The main issue I see with your plan is most of the noise produced by my SO2 is the bit cutting the material. I have a quiet spindle that makes very little noise. The stepper motors don’t make any noise to speak of, either. The only way I could make my machine quieter is to totally enclose it, but it’s in my shop anyway, so I just let 'er rip!
@BillArnold - You are absolutely correct, the majority of the noise is generated by the bit cutting the material. Unfortunately for me, the workbench I have my X-Carve sitting on is acting like an amplifier. I need to decouple the X-Carve from the workbench. I understand that this will not make the machine “quiet”, as you say only an enclosure will do that. But if I can stop the bench from acting like a giant resonator the noise my machine generates will be substantially reduced.
I am also hoping that by placing the machine on a dense rubber like mat I can reduce some of the vibration that is causing every nut, bolt and connector on the machine from trying to spontaneously disassemble,
Thank goodness for the nylon lock nuts that came with the X-Carve upgrade (plus the additional ones I purchased) without them I am pretty sure my machine would simply fall apart midway though most cuts.
Sorry, but I had to chuckle at the vision of that statement!
Many people build their CNC on a cabinet to storage, etc., and I understand why. I had chosen a location in my shop where I could build a shelf attached to a solid wall. It’s still open under the table, so no chamber to resonate. You’ve given me a bit of food for thought as to how much I might enclose my bench eventually!
@AllenMassey - yeah, that mat is going to be hard to beat for price, but it may not be as isolating as you think if it is hard rubber. Another possible solution might be to try using strips of foam insulation under the rails that form the waste board frame. Since you don’t really need to isolate the full bed, just the points of contact. Just keep in mind that the materials that allow it to be isolated from the bench, may also allow it to more than you want when it is doing rapids. Looking forward to hearing how your experiments go.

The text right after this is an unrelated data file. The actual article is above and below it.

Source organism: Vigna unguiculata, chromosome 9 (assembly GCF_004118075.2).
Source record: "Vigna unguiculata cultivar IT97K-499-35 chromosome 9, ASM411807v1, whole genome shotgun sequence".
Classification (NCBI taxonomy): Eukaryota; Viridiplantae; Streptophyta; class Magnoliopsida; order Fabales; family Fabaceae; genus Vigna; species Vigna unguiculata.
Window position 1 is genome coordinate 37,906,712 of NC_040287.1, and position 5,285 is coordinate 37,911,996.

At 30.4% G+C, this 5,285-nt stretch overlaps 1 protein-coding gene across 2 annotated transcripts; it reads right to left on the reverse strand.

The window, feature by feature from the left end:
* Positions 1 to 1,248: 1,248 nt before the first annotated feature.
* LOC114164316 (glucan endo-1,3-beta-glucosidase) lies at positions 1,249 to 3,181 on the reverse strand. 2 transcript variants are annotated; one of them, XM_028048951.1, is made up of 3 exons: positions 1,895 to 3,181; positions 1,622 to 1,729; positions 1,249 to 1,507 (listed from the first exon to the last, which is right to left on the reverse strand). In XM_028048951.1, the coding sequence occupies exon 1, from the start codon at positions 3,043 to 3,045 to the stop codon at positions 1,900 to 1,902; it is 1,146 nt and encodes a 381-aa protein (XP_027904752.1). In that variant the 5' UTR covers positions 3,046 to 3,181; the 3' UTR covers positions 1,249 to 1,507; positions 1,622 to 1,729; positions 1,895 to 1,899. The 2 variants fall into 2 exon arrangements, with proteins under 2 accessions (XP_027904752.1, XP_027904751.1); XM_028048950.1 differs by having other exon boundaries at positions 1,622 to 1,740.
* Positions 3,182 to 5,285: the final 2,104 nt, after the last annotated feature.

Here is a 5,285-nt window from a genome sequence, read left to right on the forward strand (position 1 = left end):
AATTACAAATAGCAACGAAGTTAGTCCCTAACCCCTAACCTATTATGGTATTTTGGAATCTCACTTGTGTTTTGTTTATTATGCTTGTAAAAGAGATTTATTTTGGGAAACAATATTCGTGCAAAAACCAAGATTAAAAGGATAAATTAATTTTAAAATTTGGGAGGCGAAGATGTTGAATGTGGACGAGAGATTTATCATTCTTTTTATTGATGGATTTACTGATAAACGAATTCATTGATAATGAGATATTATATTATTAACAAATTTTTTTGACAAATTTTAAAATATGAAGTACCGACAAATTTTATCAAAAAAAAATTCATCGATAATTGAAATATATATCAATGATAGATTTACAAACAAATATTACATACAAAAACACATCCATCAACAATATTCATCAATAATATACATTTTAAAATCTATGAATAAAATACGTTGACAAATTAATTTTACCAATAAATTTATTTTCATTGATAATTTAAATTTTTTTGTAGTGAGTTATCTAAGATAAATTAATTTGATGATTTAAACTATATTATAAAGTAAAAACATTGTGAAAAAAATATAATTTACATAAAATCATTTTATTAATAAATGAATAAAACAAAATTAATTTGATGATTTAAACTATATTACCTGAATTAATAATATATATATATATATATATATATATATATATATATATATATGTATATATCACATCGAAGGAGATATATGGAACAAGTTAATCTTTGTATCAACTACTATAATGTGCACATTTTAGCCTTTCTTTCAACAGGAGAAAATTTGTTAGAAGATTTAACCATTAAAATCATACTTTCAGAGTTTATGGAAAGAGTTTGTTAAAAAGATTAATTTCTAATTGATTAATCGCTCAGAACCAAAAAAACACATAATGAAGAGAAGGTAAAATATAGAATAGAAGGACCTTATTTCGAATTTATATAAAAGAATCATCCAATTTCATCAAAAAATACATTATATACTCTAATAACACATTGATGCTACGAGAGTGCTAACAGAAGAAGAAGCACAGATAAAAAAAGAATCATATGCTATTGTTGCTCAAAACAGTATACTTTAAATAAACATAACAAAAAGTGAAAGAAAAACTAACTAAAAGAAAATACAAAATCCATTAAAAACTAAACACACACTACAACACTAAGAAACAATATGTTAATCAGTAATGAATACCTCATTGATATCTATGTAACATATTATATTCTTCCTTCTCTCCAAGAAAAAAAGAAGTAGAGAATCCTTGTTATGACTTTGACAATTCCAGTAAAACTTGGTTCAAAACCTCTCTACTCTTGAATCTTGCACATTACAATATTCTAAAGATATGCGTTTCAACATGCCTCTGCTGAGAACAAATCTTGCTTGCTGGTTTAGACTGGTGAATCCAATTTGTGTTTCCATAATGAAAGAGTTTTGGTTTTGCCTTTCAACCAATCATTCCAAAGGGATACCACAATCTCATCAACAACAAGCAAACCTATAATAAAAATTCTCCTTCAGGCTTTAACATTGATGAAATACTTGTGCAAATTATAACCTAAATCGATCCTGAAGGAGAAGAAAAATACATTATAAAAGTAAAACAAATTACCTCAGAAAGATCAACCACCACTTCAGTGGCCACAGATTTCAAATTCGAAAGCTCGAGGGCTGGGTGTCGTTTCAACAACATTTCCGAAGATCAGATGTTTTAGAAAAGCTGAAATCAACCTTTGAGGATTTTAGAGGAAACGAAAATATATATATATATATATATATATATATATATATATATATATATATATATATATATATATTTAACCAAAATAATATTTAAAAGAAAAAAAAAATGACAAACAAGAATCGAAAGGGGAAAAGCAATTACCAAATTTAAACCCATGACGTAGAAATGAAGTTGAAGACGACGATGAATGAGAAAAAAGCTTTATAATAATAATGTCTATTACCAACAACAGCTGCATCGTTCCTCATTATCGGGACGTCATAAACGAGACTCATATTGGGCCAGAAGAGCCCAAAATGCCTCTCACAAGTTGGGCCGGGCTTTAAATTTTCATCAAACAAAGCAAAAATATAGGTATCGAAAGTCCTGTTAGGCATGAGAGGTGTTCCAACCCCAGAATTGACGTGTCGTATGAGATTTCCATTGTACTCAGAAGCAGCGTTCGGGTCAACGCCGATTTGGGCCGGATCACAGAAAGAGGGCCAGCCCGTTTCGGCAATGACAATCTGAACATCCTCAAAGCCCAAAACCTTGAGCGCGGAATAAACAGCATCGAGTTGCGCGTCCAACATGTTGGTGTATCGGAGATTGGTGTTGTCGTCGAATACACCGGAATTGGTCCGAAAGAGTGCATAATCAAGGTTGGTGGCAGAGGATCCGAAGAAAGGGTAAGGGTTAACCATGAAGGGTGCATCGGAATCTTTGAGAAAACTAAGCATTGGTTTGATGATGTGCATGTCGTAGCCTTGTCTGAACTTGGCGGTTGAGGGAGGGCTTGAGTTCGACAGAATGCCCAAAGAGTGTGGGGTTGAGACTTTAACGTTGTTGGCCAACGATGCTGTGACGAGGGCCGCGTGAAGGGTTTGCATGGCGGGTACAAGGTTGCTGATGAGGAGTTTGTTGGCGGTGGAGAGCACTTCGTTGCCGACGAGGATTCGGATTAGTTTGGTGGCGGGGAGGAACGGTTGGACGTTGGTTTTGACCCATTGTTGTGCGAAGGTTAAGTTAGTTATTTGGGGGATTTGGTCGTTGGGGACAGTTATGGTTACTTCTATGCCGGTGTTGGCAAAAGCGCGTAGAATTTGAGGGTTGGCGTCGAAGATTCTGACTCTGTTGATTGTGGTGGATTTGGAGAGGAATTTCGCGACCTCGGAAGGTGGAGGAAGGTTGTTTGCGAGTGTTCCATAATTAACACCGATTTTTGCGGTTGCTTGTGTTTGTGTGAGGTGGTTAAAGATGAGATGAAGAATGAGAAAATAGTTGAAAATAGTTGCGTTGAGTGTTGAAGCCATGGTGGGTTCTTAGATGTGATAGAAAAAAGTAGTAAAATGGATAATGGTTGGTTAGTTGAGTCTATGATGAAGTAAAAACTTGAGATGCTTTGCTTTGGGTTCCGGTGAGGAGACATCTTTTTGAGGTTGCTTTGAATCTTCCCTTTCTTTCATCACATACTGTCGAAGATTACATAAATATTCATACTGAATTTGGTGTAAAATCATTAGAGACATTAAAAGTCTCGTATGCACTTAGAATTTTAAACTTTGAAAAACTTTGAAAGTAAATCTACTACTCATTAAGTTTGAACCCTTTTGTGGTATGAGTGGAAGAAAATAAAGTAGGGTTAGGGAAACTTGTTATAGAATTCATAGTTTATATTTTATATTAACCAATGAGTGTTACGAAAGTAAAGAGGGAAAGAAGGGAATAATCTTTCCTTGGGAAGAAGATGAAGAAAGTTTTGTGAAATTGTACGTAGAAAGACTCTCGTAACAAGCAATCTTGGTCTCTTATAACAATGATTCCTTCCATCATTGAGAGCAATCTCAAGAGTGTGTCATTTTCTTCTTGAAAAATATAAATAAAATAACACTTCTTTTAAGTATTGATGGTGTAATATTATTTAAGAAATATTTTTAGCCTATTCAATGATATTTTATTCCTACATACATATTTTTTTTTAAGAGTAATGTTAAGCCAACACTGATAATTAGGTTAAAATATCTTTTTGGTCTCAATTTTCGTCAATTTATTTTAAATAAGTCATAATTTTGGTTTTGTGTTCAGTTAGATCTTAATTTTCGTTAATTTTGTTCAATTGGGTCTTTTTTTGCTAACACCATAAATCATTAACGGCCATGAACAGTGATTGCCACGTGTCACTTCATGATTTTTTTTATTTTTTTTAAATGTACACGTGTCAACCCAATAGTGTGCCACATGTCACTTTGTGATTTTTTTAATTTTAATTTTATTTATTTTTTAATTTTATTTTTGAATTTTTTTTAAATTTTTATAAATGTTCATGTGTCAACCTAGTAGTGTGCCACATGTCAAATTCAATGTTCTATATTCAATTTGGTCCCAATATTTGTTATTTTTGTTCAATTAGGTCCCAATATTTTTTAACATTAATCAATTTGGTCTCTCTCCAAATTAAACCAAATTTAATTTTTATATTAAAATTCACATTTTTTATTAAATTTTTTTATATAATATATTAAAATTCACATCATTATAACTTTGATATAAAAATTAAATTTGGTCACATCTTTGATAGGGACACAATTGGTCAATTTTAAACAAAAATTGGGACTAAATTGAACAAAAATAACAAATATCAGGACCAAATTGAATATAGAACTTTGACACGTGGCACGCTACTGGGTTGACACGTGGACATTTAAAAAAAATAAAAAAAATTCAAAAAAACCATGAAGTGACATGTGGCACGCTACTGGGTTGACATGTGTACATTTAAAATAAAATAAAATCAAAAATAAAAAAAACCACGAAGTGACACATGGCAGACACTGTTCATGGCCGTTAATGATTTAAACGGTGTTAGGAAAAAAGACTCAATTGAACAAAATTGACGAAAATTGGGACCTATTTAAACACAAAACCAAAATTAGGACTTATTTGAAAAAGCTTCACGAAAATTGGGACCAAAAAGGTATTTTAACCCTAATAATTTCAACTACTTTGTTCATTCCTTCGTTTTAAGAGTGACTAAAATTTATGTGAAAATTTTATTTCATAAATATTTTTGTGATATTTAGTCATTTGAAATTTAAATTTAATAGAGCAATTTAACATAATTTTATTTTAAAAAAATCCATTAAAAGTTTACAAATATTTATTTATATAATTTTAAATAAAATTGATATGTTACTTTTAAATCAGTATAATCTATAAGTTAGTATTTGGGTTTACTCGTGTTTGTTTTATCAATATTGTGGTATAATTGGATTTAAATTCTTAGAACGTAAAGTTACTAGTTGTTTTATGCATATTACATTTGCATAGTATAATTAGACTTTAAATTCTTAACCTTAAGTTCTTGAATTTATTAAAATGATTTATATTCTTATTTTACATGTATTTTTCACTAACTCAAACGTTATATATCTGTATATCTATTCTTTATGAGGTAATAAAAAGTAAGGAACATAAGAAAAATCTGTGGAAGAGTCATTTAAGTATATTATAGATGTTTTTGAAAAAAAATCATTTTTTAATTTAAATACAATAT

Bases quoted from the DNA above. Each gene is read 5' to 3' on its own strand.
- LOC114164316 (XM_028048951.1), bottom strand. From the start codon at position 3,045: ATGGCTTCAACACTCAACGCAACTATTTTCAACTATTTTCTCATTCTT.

I know your looking for inexpensive and this is NOT that but Dynamat, used for car audio installations is amazing stuff. You might find a car audio installer in your area that has some small pieces they would part with Amazon also carries some of it.
I went with feet on the bottom of mine and it really helps with the resonance issues and aids in keeping it level. The feet I used look something like this:
There are cheaper alternatives to Dynamat also, things you can find at Home Depot. You could look at Protecto Wrap BT25XL which comes in a roll of self adhesive “tape” and is a butyl/asphalt blend. You could also look at Frost King Foam/Foil Duct Insulation which is, as the name implies, foam on a foil backer, and is also self adhesive. Both are under $20/roll and should be close to enough, if not more than enough, to cover your work area.
I wound up putting a few carriage bolts through the table into the wall studs and also put the machine on a .5 inch thick rubber mat. Between the two it is much quieter and along with some liberal application of loctite all the nuts and bolts are staying tight.